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Nov 30, 2015 | 15:11
Studies of social stratification in ancient Mesoamerica have taken two approaches. One is to identify legal or emic status positions as these may be defined by indigenous documents (nobility, commoners) or by prior theory (elite). Archaeologists using the direct historical approach can look for material patterns consistent with the historically named social categories. The archaeology then illustrates what is already known. The other approach is etic and offers inductive description of the social distribution of wealth. Commonly used indicators to rank individuals or households are domestic architecture, burials, and portable artifacts. These items are recovered from systematic excavations or systematic surface collecting. The objectives of the two approaches are not precisely identical, since wealth status may not coincide with status as defined by office, occupation, or law.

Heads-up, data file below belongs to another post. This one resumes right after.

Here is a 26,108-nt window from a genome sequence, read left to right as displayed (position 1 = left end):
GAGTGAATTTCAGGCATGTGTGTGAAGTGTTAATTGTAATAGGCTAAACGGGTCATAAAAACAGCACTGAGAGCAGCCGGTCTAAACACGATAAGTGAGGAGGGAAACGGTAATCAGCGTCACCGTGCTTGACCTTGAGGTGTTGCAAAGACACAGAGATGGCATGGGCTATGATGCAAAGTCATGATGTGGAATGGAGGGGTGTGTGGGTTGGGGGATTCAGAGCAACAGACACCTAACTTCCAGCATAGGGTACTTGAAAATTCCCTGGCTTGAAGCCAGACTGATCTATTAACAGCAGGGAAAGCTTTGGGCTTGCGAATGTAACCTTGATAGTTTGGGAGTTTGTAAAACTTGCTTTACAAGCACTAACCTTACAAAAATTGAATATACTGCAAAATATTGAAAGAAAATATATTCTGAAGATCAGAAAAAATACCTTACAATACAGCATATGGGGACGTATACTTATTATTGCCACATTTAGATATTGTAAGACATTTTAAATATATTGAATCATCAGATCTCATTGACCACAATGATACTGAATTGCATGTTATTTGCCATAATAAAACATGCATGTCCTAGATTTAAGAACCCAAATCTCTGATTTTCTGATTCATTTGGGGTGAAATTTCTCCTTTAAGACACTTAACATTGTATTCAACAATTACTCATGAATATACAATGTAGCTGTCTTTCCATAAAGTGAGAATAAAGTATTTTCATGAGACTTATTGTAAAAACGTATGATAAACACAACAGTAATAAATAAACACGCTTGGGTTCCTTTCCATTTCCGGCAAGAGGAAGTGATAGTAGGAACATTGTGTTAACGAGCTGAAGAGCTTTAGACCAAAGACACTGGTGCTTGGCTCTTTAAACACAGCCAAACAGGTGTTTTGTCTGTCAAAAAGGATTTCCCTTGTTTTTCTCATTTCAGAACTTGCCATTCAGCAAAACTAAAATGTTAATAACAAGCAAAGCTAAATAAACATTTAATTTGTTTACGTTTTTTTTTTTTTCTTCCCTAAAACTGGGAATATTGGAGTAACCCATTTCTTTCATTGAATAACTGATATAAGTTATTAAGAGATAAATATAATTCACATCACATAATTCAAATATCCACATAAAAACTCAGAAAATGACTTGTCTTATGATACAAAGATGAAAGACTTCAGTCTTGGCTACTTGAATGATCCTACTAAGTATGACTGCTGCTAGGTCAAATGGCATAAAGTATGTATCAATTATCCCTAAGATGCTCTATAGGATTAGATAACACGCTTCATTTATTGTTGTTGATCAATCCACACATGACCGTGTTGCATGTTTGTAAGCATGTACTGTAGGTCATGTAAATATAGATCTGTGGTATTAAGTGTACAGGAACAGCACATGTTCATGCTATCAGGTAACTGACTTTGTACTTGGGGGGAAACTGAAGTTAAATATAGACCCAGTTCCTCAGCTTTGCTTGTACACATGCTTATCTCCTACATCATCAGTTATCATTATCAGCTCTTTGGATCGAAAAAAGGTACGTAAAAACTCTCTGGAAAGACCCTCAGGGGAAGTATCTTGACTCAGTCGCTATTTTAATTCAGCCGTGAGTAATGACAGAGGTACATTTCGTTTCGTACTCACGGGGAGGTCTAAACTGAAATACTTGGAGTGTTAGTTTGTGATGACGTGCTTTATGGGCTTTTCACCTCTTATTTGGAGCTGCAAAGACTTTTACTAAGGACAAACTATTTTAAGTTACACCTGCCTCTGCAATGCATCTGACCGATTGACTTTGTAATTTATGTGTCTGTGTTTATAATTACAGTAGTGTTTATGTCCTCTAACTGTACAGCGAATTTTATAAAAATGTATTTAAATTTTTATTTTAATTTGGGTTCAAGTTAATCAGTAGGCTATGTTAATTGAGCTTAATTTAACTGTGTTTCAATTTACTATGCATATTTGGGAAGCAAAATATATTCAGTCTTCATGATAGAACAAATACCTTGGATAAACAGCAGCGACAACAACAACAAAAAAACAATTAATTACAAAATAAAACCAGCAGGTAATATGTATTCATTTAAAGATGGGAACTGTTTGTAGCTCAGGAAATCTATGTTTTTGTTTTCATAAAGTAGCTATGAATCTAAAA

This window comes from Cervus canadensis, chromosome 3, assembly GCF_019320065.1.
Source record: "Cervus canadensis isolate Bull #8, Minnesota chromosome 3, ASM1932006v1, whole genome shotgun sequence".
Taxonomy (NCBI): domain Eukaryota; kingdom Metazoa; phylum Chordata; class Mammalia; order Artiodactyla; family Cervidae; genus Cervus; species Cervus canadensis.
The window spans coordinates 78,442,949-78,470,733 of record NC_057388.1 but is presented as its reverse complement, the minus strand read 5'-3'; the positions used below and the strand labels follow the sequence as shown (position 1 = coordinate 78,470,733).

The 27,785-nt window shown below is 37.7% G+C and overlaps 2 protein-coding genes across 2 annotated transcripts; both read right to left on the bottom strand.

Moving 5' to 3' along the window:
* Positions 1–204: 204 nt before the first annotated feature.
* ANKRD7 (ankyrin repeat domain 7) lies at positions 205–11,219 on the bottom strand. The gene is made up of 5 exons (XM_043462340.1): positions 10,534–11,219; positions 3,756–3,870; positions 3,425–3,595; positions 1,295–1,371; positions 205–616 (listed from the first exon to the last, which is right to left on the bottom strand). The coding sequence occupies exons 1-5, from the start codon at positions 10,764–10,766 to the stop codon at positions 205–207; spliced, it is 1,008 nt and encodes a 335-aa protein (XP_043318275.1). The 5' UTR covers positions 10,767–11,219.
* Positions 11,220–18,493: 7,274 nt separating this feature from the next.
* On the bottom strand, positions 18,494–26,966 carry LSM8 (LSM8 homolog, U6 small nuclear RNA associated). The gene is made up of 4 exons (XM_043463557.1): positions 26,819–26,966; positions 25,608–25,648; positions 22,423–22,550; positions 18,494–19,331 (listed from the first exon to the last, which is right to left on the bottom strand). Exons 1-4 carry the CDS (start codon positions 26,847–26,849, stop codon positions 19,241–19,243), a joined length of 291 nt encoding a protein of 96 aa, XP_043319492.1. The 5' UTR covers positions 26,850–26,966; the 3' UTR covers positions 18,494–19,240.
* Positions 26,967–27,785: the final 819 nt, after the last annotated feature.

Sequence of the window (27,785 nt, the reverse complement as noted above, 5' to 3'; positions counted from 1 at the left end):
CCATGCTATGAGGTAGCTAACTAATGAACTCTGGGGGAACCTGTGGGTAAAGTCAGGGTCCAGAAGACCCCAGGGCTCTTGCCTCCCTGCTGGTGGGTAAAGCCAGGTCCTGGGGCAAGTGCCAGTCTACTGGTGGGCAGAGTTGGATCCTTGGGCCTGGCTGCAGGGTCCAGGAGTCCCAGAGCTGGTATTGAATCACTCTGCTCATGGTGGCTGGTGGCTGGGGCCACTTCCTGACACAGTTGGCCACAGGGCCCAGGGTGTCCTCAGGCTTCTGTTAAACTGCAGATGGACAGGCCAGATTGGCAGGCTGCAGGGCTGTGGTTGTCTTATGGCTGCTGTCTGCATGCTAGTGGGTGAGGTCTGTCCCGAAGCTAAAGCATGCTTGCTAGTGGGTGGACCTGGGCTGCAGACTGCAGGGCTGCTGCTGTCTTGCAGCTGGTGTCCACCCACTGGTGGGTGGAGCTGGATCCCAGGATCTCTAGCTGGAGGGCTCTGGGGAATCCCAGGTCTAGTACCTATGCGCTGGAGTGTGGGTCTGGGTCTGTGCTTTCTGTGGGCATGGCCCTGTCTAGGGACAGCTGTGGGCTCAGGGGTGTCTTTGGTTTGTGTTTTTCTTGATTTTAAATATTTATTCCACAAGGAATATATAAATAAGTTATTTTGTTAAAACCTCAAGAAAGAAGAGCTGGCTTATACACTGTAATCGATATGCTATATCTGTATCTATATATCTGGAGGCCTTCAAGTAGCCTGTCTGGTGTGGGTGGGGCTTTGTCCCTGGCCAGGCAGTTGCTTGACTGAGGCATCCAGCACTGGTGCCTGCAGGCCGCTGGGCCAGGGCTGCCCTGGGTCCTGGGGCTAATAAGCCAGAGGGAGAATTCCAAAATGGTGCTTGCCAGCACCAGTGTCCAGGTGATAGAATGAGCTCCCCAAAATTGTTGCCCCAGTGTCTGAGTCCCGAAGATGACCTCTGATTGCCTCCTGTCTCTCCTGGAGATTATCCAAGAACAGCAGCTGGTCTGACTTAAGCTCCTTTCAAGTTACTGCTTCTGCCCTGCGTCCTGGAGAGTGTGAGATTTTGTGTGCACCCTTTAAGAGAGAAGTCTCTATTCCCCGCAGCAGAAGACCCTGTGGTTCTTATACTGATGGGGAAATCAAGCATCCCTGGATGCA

Our paper takes the second approach. We describe the degree of wealth differentiation among households in a Late Postclassic city in Oaxaca. The results show a distribution broader and more continuous than would be expected if wealth were accessed strictly by noble or commoner legal status. Comparison with other cases in Classic and Postclassic Mesoamerica suggests a similar conclusion, although there was variation over time and across space. Characterizations using only native legal categories fail to identify this important aspect of Mesoamerican society and economy.

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